Maserati off on a wild ride from New York to San Francisco.
The Volvo Open 70 Maserati sets out to take a stab at the record of the legendary clipper ship Gold Route.
Ocean passage record setting is all about the big three: the Jules Verne (around the world, non-stop), the West-East Transatlantic (from Ambrose Light to the Lizard), and the 24-hour distance record. I have no argument with that. Those are intense, risky, and sometimes brutal sailing challenges. And it is fascinating to watch skill and technology inexorably raise the bar.
Don't wake up in the morning in a haze of pain-filled regret. Preventing injuries on the water, at the gym, and even out socializing is key to keeping your sailing season going smoothly.
Whether from a traumatic injury or general wear and tear, chances are that something is eventually going to lay low even the healthiest athletes. Knowing when to take a break and recover is just as important as hitting the gym, and dealing with your injuries instead of ignoring them will help reduce the time it takes to get you back in the game. Especially in the off-season, you should be checking in with your body and making sure that it’s at 100 percent.
Unlike the other three teams still in the hunt for the 34th America's Cup, Artemis Racing had to be built from scratch. Paul Cayard, shown with the team's first AC72, is the CEO of the challenger.
To be able to build, test, and optimize the two boats and three wings needed to compete effectively for the America's Cup, Artemis Racing and CEO Paul Cayard first had to build a team.
With some 30 years invested in the event, 53-year-old Paul Cayard is no stranger to the America’s Cup. As CEO of the Swedish-flagged Artemis Racing, Cayard’s taken on the task of building an AC team from scratch, a massive undertaking given the complexity of the boats, the nature of the racing environment on San Francisco Bay, the expense, and limited time within which to make it all happen.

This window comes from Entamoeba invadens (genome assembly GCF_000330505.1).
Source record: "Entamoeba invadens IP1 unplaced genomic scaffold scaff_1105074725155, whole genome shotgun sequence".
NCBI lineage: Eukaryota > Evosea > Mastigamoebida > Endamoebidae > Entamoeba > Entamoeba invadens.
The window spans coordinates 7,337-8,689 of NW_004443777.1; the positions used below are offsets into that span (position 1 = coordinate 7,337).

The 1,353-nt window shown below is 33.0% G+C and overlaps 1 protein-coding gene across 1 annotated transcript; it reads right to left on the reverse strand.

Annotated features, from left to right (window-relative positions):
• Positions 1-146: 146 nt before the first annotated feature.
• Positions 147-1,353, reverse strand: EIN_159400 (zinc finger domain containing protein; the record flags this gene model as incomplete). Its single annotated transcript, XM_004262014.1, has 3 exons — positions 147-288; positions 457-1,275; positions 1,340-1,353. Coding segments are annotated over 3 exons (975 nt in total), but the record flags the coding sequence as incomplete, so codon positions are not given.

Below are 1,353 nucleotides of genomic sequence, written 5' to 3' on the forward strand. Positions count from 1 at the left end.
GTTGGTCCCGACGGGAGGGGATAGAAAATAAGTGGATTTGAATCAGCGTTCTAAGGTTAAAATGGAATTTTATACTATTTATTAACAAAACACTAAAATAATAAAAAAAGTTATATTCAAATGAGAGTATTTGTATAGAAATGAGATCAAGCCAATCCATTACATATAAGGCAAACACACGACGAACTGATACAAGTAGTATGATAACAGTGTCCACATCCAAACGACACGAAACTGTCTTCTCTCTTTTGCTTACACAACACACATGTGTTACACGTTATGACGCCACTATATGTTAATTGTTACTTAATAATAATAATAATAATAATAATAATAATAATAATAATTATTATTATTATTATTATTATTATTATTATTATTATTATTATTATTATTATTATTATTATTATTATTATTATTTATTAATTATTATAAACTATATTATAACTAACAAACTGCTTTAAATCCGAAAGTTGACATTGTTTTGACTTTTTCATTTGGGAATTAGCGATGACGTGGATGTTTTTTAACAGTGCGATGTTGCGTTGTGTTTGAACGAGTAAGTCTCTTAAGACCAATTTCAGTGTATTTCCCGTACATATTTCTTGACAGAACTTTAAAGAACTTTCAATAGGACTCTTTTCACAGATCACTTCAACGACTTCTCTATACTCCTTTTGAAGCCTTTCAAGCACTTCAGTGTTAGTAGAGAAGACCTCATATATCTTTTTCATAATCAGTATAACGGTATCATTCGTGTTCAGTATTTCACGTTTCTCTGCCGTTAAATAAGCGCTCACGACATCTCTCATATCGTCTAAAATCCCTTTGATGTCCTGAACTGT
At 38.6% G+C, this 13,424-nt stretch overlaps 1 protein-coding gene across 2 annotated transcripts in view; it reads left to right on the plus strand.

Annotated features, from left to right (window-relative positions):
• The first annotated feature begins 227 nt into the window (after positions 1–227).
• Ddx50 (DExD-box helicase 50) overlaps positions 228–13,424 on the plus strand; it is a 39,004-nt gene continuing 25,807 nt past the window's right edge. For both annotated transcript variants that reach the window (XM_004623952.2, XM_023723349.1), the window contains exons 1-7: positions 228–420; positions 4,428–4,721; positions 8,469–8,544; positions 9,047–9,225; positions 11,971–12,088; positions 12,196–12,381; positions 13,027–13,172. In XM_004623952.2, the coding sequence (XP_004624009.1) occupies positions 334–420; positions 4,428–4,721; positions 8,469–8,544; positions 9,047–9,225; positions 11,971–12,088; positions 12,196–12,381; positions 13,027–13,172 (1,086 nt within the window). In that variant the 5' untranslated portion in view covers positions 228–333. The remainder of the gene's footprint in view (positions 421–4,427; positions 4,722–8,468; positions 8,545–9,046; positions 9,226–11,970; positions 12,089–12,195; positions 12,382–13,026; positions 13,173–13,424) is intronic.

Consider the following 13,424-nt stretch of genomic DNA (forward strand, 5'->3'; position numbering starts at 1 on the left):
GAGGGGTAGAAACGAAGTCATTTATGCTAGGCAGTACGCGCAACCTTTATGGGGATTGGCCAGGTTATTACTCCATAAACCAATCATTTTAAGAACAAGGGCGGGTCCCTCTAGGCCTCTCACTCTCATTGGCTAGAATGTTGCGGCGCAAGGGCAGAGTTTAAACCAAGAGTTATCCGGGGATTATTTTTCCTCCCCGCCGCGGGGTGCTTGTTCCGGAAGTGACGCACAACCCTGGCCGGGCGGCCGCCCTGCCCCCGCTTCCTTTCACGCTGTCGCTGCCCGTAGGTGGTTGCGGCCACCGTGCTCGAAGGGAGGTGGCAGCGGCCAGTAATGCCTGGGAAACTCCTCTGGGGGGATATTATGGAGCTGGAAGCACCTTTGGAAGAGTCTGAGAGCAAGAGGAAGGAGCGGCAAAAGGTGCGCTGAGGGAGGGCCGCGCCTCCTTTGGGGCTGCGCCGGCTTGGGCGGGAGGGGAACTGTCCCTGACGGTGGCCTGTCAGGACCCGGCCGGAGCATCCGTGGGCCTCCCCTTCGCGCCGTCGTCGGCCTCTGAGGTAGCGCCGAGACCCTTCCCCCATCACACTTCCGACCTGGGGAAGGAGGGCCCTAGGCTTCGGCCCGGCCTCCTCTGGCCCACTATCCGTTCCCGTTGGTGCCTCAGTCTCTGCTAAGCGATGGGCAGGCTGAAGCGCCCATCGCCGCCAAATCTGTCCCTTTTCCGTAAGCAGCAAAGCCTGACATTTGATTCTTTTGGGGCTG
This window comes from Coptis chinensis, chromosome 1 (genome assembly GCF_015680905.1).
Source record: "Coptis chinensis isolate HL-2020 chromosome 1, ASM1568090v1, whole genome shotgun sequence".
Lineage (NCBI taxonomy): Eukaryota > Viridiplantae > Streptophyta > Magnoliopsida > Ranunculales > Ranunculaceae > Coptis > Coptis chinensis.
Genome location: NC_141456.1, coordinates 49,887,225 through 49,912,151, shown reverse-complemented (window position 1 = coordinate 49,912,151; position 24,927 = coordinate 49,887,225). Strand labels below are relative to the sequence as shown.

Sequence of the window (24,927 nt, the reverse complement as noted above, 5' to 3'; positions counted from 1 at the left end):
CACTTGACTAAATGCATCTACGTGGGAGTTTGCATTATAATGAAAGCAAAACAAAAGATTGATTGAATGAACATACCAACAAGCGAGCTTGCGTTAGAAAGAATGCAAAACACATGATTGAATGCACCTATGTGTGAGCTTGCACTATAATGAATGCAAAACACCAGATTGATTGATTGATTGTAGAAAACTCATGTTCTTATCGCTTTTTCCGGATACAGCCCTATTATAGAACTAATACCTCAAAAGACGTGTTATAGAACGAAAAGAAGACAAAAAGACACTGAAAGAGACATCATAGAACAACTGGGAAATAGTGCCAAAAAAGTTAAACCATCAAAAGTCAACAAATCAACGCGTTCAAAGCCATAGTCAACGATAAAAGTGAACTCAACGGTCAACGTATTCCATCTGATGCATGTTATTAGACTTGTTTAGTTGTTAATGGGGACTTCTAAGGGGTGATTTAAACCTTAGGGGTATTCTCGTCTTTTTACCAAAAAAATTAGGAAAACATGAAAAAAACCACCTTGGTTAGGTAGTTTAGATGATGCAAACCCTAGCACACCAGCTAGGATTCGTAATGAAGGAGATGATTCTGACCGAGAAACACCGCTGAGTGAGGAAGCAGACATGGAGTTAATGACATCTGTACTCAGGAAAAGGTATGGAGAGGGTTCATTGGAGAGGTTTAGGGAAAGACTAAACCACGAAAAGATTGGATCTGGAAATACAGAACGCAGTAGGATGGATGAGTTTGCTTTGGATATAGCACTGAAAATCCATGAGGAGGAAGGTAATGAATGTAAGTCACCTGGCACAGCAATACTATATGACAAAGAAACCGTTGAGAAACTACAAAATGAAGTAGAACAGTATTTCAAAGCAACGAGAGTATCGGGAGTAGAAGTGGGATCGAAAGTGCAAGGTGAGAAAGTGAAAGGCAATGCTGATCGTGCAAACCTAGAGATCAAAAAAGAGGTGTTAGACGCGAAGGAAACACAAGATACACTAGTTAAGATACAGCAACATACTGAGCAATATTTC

Michel Desjoyeaux before the start of the Krys Ocean Race.
Offshore sailing legend Michel Desjoyeaux hopes an American team will soon take part in the MOD70 circuit.
The rocky coastline of Brittany, France, is considered by many to be one of the most beautiful places in the world. But this time of year, in late fall, when it is very wet, the weather can cast a pale of dark over anyone’s soul.
Emirates Team New Zealand design team member, and catamaran guru, Pete Melvin.
When it comes to multihulls, few, if any, have the résumé to match that of Pete Melvin. He's designed some of the world's fastest boats, and won some of the toughest multihull championships. Now he's trying to help Emirates Team New Zealand win the America's Cup.
Pete Melvin is considered one of the world’s leading designers of racing multihulls. He’s also a multiple class world and national champion. His company Morrelli & Melvin has designed boats ranging from the record setting 125-foot PlayStation maxi-catamaran to two different world championship-winning A Classcatamarans. His partner Gino Morelli was involved in Dennis Conner’s ’88 Cup program with the Stars & Stripes catamaran, and in 2008 Pete began working with Oracle Racing as a sailing coach before moving into design analysis.